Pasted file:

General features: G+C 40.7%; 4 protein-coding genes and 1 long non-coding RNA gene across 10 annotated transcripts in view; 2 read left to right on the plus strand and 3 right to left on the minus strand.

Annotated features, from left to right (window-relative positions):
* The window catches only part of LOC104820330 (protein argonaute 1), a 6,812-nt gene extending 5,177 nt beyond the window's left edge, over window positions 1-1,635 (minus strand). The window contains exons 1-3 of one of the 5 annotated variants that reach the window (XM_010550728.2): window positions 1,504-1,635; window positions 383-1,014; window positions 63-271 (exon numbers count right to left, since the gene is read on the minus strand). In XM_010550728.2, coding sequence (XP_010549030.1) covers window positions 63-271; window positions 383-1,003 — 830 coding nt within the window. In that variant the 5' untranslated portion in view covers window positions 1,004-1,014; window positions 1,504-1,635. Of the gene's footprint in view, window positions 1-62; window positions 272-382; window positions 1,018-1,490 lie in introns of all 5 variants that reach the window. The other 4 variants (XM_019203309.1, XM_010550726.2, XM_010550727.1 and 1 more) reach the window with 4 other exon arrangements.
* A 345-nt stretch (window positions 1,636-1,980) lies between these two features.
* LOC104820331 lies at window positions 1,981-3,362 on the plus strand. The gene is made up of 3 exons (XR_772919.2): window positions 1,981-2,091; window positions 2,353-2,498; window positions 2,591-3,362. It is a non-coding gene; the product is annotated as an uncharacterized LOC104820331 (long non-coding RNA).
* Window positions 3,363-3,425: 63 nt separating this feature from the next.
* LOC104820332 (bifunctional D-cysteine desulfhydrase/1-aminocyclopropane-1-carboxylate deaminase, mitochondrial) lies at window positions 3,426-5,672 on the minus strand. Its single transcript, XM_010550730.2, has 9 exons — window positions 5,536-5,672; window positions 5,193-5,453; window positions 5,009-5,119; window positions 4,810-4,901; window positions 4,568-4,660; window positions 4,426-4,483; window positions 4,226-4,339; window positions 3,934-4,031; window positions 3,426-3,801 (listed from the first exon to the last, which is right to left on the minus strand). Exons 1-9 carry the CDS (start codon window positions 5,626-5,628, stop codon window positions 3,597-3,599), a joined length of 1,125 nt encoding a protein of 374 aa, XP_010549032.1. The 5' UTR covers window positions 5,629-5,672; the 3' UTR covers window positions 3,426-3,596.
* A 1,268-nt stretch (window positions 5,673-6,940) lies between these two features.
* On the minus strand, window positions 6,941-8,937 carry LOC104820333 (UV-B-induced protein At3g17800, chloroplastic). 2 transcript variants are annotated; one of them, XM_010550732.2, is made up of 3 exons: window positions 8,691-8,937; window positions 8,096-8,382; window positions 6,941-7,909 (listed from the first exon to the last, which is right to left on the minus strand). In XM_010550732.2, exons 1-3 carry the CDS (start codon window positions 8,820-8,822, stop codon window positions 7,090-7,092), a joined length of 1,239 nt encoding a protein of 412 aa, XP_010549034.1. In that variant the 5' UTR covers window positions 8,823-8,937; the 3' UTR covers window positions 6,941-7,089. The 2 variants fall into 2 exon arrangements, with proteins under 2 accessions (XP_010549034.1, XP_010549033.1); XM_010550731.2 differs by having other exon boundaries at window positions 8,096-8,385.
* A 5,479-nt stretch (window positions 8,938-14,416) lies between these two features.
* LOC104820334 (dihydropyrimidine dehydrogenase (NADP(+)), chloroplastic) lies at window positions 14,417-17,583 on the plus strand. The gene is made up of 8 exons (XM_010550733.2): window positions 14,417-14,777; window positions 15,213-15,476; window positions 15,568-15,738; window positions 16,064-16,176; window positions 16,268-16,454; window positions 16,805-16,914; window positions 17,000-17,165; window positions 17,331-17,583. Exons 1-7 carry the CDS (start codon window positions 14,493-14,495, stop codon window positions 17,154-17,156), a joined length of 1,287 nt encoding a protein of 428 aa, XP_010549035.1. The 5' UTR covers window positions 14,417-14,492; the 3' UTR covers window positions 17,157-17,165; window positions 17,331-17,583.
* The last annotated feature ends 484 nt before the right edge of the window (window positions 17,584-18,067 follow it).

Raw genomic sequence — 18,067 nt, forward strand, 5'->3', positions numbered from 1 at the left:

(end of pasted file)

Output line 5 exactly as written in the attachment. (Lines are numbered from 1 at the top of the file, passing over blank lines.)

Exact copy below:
* LOC104820331 lies at window positions 1,981-3,362 on the plus strand. The gene is made up of 3 exons (XR_772919.2): window positions 1,981-2,091; window positions 2,353-2,498; window positions 2,591-3,362. It is a non-coding gene; the product is annotated as an uncharacterized LOC104820331 (long non-coding RNA).